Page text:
The City of Auburn receives many requests to mark crosswalks every year, but traffic engineers say evidence shows they often they do more harm than good.Robert Whale, Auburn Reporter

The City of Auburn receives many requests to mark crosswalks every year, but traffic engineers say evidence shows they often they do more harm than good. Robert Whale, Auburn Reporter

Crosswalk talk: Designation doesn’t guarantee safety

Street engineers working for the City of Auburn and in other cities hear it a lot from residents: “We need a crosswalk right there.” Even when the asker is talking about a pedestrian crosswalk that is already a legal crosswalk. Happens many, many times a year, Pablo Para, a traffic safety engineer for the City of Auburn, told City officials Monday.

Street engineers working for the City of Auburn and in other cities hear it a lot from residents: “We need a crosswalk right there.”

Even when the asker is talking about a pedestrian crosswalk that is already a legal crosswalk.

Happens many, many times a year, Pablo Para, a traffic safety engineer for the City of Auburn, told City officials Monday.

“Unfortunately, more often that not, we don’t give them the answer they are looking for, which leads us to the age-old question: to mark or not to mark?” Para said.

So, how do engineers decide?

For starters, there’s nothing arbitrary about the process.

In the main, engineers bundle up the many factors they need to consider and put them to the test of two exacting documents: the 2005 Federal Highway Administration report; and the Federal Manual on Uniform Traffic Control Devices.

The main takeaway from both documents, Para said, is that by itself, marking crosswalks does not result in improved safety. Indeed, he said, it may do more harm than good.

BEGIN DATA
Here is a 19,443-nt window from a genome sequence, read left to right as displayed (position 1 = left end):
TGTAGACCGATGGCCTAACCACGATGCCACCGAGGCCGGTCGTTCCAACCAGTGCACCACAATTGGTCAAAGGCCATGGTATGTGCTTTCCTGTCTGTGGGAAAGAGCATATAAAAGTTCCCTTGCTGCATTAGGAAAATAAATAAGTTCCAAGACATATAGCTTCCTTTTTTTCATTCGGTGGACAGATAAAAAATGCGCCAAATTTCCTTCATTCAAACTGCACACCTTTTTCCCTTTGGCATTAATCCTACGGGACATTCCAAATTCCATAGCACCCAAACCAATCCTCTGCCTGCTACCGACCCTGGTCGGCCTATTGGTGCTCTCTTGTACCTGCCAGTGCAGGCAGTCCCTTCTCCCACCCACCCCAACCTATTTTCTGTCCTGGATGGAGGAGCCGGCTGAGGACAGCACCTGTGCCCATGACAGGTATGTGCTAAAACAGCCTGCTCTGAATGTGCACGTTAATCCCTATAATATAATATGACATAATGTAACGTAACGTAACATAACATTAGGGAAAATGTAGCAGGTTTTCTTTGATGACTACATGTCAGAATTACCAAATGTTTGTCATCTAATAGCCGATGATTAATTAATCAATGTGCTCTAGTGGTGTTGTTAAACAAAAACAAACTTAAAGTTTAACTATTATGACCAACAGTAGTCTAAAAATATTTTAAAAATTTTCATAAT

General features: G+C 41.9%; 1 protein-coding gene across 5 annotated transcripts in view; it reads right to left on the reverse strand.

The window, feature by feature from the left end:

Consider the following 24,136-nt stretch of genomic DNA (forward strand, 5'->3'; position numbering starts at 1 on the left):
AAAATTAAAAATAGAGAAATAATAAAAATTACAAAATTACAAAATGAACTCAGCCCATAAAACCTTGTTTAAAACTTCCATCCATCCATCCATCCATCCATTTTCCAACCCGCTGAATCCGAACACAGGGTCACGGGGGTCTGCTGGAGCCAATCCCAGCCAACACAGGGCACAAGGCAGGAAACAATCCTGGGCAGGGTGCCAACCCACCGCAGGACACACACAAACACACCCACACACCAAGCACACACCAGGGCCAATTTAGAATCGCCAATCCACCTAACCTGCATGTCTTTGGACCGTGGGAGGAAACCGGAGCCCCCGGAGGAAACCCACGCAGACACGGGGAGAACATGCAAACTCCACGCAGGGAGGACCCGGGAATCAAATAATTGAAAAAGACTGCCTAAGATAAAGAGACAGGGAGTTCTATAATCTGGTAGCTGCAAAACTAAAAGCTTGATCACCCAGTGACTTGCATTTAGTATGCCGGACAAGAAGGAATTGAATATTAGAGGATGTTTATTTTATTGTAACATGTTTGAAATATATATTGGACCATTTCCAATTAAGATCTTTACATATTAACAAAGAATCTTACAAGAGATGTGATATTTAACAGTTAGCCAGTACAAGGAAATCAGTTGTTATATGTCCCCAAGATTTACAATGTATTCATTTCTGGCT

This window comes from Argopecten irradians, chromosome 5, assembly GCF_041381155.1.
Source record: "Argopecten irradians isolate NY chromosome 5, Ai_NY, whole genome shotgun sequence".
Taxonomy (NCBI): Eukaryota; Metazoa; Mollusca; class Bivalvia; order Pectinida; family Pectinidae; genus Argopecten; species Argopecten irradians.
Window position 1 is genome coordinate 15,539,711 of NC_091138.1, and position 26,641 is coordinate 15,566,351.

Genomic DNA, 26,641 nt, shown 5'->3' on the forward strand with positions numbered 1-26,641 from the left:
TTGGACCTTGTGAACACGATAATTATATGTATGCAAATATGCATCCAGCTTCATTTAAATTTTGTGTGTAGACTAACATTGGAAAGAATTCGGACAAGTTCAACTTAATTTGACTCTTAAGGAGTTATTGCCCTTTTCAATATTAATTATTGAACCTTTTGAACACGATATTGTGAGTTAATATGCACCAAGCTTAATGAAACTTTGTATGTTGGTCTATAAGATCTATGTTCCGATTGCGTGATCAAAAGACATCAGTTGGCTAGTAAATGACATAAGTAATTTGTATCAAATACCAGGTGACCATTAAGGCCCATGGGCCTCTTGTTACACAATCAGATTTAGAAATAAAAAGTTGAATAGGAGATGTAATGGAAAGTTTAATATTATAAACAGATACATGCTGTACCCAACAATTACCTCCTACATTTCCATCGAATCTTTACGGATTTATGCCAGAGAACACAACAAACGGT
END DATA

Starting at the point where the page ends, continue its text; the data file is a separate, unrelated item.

“In fact on multi-lane roads and higher speed roadways, (the documents) actually indicated a higher chance of having collisions. If it’s not done right, and we don’t consider all the appropriate issues, we could be creating a situation where we actually make people less safe.

“That’s why we take a long time in reviewing some of these requests; there are a lot of factors to consider,” Para added.

A little background

There are three basic types of crosswalks: at controlled locations; at designated school zone crossings; and at uncontrolled locations.

Unless marked “no crossing” or something like it, Para continued, every roadway intersection with a marked crossing, every marked mid-block crossing, every intersection with traffic signals or stop signs, every school zone marked with flashing lights, is a legal crosswalk.

Among that set: uncontrolled locations, shorthand for every other intersection where there is no signal.

Generally, unless the two documents cited above or traffic reports say they should not be marked, Auburn’s traffic safety experts will mark a crosswalk.

Each year, Para and his cohorts assess existing and new crosswalks with respect to traffic collision reports, looking for factors that have caused accidents and what can be done to fix things. Their assessment considers community requests and capital and development projects, too.

“We make designations based on the collision analysis and a few other factors, including: the number of lanes on the road to be crossed; the presence of an existing media island or pedestrian refuge; how many pedestrians cross during the day; the actual operating speeds on the road; sight distance; how many cars are coming at different hours of the day; and always, street lighting.”

These are among the factors engineers take to the reports and subject to their many charts and explanations.

Rob Roscoe, Human Resource Management director for the City of Auburn, said marked intersections are not always the answer people may think they are.

“One thing I can tell you is crosswalks do not stop vehicles, they don’t stop a car. And studies have shown that when you put in a crosswalk, it can give the user a false sense of security,” Roscoe said. “So, it’s very important that when we do put in a crosswalk we listen to our engineering staff as to why we are doing what we are doing, making sure there are warrants and justifications for the installation and the design of it. Because when there is an accident, there is a good probability we’ll get a claim for damages as a result of that accident.”


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